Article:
Pound down further as opinion poll shows Labour chipping away Tory lead
The pound continued its slide against the dollar and euro on Friday after a shock opinion poll showed that Labour continues to eat into Theresa May's lead.
Sterling extended losses against the greenback, falling 0.5% to 1.28 US dollars having risen above 1.30 just days earlier.
Against the euro, the pound slumped 0.4% to 1.14 euro.
The Conservatives' advantage over Labour has narrowed to just five points in the first opinion poll taken since Monday night's suicide bomb attack in Manchester.
A YouGov survey put the Conservatives down a point on the previous week on 43% and Labour up three on 38%, with Liberal Democrats up one on 10% and Ukip up one on 4%.
Craig Erlam, senior market analyst at Oanda, said: "Sterling fell again overnight after a poll showed the gap between Theresa May's Conservatives and Jeremy Corbyn's Labour party has narrowed again.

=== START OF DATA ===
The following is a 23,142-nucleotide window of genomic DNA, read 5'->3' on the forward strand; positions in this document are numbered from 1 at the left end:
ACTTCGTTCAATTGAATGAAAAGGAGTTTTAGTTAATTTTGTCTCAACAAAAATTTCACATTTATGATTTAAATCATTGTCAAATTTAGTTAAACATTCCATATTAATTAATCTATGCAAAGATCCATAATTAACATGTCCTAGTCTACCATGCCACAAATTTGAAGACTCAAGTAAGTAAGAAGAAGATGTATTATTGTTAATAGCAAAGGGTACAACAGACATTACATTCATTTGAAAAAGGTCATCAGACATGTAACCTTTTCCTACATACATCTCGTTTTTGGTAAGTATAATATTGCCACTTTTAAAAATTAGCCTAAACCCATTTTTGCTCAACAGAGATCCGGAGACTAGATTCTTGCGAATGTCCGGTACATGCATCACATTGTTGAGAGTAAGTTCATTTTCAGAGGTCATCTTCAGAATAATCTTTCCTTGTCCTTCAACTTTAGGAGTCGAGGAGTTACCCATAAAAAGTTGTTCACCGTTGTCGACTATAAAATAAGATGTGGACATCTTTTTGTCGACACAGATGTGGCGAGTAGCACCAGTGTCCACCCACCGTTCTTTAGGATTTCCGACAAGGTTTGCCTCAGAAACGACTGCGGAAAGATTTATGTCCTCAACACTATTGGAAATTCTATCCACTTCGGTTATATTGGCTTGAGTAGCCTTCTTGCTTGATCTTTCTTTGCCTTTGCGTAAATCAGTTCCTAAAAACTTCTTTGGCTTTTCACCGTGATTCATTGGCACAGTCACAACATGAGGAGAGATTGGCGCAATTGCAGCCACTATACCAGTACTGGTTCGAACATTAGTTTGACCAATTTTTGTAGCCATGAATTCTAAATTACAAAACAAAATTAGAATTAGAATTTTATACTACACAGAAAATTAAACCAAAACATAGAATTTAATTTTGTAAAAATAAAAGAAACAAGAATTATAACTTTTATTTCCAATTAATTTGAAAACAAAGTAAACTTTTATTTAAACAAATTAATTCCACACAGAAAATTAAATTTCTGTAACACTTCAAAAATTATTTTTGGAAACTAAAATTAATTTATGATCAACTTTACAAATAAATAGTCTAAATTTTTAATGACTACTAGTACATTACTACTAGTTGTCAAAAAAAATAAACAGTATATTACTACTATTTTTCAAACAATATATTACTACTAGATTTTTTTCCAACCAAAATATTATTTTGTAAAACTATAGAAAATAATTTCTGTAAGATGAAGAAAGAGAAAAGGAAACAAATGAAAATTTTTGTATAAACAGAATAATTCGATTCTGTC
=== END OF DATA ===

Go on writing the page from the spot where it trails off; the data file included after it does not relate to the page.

"Coming on the back of losses yesterday, it's turning into a rotten end to the week for the pound. What's more, with it having broken below 1.29 against the dollar overnight, it could be facing further misery in the near-term."
The pound has plummeted since Britain voted to quit the European Union as confidence in the country's economic prowess has evaporated.
Yesterday, official figures showed that the economy suffered an even deeper slowdown at the start of the year as the services sector came under pressure and inflation dealt a blow to household spending.
The Office for National Statistics (ONS) said gross domestic product (GDP) grew by 0.2% in the first quarter of 2017, revising down the figure from its initial estimate of 0.3%.
Mr Erlam added: "The pair (pound and dollar) had been grinding higher for the last month and while it did manage to briefly penetrate 1.30 on a few occasions, the moves were always lacking conviction which suggested markets weren't happy at these levels.
"The break of 1.29 may well be the trigger for a correction in the pair, with 1.28 and 1.2750 being notable levels below."